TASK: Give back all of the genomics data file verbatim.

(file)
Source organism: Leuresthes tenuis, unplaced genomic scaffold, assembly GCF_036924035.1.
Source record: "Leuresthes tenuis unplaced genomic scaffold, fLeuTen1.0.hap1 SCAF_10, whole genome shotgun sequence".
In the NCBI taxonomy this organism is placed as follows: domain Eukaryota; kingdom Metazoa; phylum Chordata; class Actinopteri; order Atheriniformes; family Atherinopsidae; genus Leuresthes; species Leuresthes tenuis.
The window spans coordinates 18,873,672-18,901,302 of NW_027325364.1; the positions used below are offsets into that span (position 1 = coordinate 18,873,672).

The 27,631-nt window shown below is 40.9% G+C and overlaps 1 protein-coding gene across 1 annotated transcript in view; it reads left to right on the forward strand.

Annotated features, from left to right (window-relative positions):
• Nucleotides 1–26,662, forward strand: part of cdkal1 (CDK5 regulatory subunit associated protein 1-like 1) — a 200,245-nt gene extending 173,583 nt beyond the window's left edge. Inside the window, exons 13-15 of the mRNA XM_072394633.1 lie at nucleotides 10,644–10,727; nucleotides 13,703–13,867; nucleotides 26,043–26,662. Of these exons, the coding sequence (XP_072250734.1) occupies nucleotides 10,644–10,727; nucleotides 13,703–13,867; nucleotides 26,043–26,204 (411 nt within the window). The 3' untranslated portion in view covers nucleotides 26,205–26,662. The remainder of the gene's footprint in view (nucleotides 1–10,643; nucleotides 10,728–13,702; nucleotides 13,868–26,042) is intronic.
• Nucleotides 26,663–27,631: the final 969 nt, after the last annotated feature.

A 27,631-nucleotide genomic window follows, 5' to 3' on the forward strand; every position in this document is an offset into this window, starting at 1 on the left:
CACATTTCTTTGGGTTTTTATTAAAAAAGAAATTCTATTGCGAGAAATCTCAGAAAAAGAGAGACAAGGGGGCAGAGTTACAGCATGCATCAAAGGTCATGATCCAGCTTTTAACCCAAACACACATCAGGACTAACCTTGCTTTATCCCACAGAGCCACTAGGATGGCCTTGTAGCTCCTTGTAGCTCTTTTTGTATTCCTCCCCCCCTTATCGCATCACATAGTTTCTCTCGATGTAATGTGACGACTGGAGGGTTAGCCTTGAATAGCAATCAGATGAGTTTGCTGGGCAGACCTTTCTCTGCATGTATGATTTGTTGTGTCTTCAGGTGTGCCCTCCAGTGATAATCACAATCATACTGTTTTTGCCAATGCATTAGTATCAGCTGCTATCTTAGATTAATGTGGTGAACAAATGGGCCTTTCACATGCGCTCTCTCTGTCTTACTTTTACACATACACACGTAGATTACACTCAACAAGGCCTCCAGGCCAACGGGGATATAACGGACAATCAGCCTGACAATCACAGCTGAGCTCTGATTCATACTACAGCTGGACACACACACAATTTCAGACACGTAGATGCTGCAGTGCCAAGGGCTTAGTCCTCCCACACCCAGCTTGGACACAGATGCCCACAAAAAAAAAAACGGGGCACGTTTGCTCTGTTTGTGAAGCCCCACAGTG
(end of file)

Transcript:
Source organism: Leuresthes tenuis, unplaced genomic scaffold, assembly GCF_036924035.1.
Source record: "Leuresthes tenuis unplaced genomic scaffold, fLeuTen1.0.hap1 SCAF_10, whole genome shotgun sequence".
In the NCBI taxonomy this organism is placed as follows: domain Eukaryota; kingdom Metazoa; phylum Chordata; class Actinopteri; order Atheriniformes; family Atherinopsidae; genus Leuresthes; species Leuresthes tenuis.
The window spans coordinates 18,873,672-18,901,302 of NW_027325364.1; the positions used below are offsets into that span (position 1 = coordinate 18,873,672).

The 27,631-nt window shown below is 40.9% G+C and overlaps 1 protein-coding gene across 1 annotated transcript in view; it reads left to right on the forward strand.

Annotated features, from left to right (window-relative positions):
• Nucleotides 1–26,662, forward strand: part of cdkal1 (CDK5 regulatory subunit associated protein 1-like 1) — a 200,245-nt gene extending 173,583 nt beyond the window's left edge. Inside the window, exons 13-15 of the mRNA XM_072394633.1 lie at nucleotides 10,644–10,727; nucleotides 13,703–13,867; nucleotides 26,043–26,662. Of these exons, the coding sequence (XP_072250734.1) occupies nucleotides 10,644–10,727; nucleotides 13,703–13,867; nucleotides 26,043–26,204 (411 nt within the window). The 3' untranslated portion in view covers nucleotides 26,205–26,662. The remainder of the gene's footprint in view (nucleotides 1–10,643; nucleotides 10,728–13,702; nucleotides 13,868–26,042) is intronic.
• Nucleotides 26,663–27,631: the final 969 nt, after the last annotated feature.

A 27,631-nucleotide genomic window follows, 5' to 3' on the forward strand; every position in this document is an offset into this window, starting at 1 on the left:
CACATTTCTTTGGGTTTTTATTAAAAAAGAAATTCTATTGCGAGAAATCTCAGAAAAAGAGAGACAAGGGGGCAGAGTTACAGCATGCATCAAAGGTCATGATCCAGCTTTTAACCCAAACACACATCAGGACTAACCTTGCTTTATCCCACAGAGCCACTAGGATGGCCTTGTAGCTCCTTGTAGCTCTTTTTGTATTCCTCCCCCCCTTATCGCATCACATAGTTTCTCTCGATGTAATGTGACGACTGGAGGGTTAGCCTTGAATAGCAATCAGATGAGTTTGCTGGGCAGACCTTTCTCTGCATGTATGATTTGTTGTGTCTTCAGGTGTGCCCTCCAGTGATAATCACAATCATACTGTTTTTGCCAATGCATTAGTATCAGCTGCTATCTTAGATTAATGTGGTGAACAAATGGGCCTTTCACATGCGCTCTCTCTGTCTTACTTTTACACATACACACGTAGATTACACTCAACAAGGCCTCCAGGCCAACGGGGATATAACGGACAATCAGCCTGACAATCACAGCTGAGCTCTGATTCATACTACAGCTGGACACACACACAATTTCAGACACGTAGATGCTGCAGTGCCAAGGGCTTAGTCCTCCCACACCCAGCTTGGACACAGATGCCCACAAAAAAAAAAACGGGGCACGTTTGCTCTGTTTGTGAAGCCCCACAGTG